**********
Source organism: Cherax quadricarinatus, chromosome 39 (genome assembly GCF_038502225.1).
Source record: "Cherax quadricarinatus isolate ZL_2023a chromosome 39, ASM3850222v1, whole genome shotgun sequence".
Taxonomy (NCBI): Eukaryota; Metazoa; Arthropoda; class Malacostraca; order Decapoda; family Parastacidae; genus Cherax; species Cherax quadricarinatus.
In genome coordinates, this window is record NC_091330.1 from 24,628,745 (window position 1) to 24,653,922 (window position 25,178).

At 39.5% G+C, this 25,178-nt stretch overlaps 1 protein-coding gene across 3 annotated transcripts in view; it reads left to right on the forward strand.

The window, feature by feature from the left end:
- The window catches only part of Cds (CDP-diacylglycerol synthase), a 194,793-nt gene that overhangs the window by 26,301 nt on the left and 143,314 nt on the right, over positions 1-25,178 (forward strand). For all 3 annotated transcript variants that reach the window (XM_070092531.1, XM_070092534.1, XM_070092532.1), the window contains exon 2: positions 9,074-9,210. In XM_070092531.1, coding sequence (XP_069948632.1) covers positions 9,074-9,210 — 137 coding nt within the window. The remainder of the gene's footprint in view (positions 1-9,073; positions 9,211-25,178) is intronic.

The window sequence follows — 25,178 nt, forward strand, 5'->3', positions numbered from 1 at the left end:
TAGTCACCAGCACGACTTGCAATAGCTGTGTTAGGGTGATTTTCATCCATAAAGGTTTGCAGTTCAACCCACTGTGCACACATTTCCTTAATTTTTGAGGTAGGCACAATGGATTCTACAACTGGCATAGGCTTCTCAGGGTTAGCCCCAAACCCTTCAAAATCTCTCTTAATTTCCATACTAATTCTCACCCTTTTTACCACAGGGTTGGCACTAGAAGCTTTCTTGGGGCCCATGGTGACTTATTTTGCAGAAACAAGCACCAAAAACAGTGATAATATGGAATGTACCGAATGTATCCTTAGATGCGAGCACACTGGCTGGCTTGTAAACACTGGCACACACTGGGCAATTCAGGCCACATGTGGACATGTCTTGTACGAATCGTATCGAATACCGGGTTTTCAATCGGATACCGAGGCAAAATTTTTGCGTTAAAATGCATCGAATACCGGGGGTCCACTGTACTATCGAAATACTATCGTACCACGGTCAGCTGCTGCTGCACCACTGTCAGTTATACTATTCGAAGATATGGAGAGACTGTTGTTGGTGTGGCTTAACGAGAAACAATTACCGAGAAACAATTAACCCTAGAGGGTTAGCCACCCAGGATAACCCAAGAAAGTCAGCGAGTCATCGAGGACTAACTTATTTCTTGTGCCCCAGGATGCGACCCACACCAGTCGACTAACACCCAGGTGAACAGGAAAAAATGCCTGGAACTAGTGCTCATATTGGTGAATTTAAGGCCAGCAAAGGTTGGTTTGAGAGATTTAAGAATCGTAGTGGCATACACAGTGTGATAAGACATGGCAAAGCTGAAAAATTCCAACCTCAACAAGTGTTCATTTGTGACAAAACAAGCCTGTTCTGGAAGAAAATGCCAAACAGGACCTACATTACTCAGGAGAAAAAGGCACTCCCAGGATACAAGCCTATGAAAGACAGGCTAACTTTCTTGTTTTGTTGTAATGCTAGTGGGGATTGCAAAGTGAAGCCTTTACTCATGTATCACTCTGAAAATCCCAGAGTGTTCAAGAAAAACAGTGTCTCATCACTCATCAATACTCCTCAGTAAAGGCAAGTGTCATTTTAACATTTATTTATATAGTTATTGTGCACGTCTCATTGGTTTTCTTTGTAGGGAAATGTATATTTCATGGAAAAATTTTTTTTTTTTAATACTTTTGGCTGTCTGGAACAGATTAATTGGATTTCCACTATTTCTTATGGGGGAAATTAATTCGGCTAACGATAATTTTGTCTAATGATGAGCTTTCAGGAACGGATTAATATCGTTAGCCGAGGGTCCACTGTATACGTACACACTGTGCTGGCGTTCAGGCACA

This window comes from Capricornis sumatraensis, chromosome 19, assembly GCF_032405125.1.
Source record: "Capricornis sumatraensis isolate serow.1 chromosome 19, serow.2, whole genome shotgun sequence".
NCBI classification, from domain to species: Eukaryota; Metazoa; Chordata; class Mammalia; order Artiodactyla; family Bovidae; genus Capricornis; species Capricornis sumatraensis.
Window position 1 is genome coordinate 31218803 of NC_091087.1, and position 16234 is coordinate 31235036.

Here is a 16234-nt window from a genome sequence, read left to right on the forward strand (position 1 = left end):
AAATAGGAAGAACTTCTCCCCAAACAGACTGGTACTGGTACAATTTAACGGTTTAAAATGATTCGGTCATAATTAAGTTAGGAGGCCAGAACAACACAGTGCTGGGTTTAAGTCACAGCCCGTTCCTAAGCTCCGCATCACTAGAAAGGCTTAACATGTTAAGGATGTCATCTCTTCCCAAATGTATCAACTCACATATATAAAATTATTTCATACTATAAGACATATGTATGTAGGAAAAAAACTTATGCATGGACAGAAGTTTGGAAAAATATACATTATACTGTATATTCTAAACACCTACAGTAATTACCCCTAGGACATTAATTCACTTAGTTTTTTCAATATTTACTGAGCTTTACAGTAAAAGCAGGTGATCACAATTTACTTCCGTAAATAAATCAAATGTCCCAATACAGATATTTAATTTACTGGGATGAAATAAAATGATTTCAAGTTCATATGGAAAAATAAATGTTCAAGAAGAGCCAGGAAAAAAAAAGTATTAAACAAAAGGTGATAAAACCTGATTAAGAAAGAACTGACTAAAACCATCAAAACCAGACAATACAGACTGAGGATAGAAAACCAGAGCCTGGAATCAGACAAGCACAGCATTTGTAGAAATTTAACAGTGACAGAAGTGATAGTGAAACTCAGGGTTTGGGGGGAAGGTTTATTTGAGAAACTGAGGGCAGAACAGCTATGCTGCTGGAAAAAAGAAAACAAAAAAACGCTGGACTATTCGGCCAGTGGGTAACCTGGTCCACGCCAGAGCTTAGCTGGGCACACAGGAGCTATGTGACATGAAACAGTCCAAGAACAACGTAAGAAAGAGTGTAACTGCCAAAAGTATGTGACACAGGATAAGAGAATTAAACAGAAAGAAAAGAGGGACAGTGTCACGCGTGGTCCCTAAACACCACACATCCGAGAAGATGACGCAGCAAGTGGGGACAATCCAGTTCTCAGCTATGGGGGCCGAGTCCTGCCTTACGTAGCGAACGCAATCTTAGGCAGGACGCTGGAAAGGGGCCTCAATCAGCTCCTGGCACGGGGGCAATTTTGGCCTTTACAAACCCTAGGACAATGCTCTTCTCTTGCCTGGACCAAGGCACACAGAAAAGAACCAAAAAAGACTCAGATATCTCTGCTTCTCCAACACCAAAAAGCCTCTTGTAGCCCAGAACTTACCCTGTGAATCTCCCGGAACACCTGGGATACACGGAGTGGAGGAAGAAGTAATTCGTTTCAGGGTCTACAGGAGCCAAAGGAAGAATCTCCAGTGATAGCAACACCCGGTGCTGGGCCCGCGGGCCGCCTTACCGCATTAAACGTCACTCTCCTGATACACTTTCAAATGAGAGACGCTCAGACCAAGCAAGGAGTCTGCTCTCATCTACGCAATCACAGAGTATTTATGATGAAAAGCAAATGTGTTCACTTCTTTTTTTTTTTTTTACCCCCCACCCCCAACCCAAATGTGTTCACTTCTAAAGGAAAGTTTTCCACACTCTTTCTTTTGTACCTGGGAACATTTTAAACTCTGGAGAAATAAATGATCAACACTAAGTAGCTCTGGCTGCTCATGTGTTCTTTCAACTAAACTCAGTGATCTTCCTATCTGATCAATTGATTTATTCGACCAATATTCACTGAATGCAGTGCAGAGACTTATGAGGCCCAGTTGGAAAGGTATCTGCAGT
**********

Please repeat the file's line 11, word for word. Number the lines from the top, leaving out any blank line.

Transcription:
Source record: "Capricornis sumatraensis isolate serow.1 chromosome 19, serow.2, whole genome shotgun sequence".